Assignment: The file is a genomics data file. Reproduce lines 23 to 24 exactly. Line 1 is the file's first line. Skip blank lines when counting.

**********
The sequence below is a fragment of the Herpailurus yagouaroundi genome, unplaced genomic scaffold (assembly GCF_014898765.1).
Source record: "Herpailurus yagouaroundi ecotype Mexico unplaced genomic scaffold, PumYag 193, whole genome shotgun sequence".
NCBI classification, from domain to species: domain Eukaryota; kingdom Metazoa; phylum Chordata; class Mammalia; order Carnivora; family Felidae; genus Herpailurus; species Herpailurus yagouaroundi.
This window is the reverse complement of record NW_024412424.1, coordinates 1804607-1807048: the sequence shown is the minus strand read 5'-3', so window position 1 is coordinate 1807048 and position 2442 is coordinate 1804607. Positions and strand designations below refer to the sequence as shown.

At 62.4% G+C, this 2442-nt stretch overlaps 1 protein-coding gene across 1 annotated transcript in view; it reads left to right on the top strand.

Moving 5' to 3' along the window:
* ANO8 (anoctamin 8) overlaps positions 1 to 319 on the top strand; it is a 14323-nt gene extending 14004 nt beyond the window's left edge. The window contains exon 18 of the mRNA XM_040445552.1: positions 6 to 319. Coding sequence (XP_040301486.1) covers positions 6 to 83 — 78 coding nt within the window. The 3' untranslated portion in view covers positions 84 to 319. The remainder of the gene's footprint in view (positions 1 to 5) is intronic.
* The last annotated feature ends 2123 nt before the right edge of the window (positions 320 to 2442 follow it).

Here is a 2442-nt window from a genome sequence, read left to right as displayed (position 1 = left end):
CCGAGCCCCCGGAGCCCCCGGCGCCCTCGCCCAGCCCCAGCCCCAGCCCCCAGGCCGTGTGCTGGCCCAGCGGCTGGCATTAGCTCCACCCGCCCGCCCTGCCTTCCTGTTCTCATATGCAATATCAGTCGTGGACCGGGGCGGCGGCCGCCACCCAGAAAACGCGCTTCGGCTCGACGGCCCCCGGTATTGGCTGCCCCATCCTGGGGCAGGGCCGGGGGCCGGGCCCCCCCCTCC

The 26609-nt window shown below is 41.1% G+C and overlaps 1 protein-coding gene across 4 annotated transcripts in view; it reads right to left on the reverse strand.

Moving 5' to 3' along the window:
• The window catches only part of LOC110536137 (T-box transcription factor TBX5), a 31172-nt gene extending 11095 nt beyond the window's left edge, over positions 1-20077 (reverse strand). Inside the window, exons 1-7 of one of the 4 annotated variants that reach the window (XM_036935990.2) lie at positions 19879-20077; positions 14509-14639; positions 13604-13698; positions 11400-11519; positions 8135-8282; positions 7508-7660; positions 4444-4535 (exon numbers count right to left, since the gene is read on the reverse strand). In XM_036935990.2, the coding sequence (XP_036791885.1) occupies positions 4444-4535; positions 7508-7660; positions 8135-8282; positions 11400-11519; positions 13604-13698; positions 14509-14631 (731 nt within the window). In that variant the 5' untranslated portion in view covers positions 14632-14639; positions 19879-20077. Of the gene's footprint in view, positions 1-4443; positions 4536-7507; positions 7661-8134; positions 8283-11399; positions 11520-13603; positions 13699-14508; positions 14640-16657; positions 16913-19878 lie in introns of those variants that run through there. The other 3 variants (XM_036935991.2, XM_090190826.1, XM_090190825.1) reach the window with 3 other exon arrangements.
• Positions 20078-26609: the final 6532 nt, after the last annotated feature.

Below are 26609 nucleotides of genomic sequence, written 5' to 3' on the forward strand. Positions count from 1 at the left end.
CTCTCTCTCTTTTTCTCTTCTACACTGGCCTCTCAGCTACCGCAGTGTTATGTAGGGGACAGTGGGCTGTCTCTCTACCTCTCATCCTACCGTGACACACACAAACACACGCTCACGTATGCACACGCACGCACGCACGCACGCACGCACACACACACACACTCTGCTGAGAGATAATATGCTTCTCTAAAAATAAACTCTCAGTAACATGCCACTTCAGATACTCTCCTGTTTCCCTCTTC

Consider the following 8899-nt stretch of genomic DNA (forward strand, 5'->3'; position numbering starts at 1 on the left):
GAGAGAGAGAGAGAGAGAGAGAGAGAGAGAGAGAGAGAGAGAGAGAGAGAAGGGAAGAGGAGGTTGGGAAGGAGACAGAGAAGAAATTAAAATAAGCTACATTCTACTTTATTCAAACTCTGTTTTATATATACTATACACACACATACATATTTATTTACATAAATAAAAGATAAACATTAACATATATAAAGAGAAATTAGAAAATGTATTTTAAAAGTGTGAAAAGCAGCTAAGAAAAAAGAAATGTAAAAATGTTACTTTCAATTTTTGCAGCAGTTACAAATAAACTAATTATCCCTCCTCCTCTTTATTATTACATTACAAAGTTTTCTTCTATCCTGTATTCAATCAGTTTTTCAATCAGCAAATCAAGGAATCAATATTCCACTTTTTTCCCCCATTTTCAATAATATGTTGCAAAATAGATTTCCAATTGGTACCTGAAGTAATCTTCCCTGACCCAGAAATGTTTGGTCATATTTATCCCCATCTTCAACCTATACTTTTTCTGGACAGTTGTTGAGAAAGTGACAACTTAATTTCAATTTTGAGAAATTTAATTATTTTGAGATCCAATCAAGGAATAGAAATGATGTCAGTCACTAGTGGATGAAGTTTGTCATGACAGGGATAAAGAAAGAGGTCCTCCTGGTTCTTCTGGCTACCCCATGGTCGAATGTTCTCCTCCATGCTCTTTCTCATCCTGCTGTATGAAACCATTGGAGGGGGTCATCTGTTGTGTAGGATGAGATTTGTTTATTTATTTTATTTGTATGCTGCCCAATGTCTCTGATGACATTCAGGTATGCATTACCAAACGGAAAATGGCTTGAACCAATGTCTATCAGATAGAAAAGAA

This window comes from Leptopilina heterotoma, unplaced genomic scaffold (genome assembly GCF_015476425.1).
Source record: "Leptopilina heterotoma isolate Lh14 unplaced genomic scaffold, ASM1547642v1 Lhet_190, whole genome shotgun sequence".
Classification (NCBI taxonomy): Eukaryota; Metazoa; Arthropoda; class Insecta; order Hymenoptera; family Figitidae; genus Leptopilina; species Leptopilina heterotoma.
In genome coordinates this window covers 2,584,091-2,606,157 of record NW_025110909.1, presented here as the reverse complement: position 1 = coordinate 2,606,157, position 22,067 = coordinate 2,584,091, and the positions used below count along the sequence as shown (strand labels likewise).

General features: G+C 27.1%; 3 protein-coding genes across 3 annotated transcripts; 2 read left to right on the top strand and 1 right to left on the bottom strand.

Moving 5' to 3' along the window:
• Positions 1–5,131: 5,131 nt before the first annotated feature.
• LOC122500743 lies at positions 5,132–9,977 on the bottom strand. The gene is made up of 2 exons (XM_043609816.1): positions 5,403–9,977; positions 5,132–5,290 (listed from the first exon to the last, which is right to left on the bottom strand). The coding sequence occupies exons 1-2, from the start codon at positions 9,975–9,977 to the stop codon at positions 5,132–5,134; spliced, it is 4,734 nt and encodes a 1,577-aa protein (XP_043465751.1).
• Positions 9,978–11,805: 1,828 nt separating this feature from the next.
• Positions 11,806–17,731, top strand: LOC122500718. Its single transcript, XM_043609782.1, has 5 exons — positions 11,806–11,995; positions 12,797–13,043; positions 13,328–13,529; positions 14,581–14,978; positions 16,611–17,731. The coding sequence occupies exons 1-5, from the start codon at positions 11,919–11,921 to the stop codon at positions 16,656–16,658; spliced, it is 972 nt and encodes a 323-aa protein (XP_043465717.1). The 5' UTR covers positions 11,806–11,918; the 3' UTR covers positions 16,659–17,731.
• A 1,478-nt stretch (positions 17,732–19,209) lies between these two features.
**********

General features: G+C 27.1%; 3 protein-coding genes across 3 annotated transcripts; 2 read left to right on the top strand and 1 right to left on the bottom strand.

Moving 5' to 3' along the window: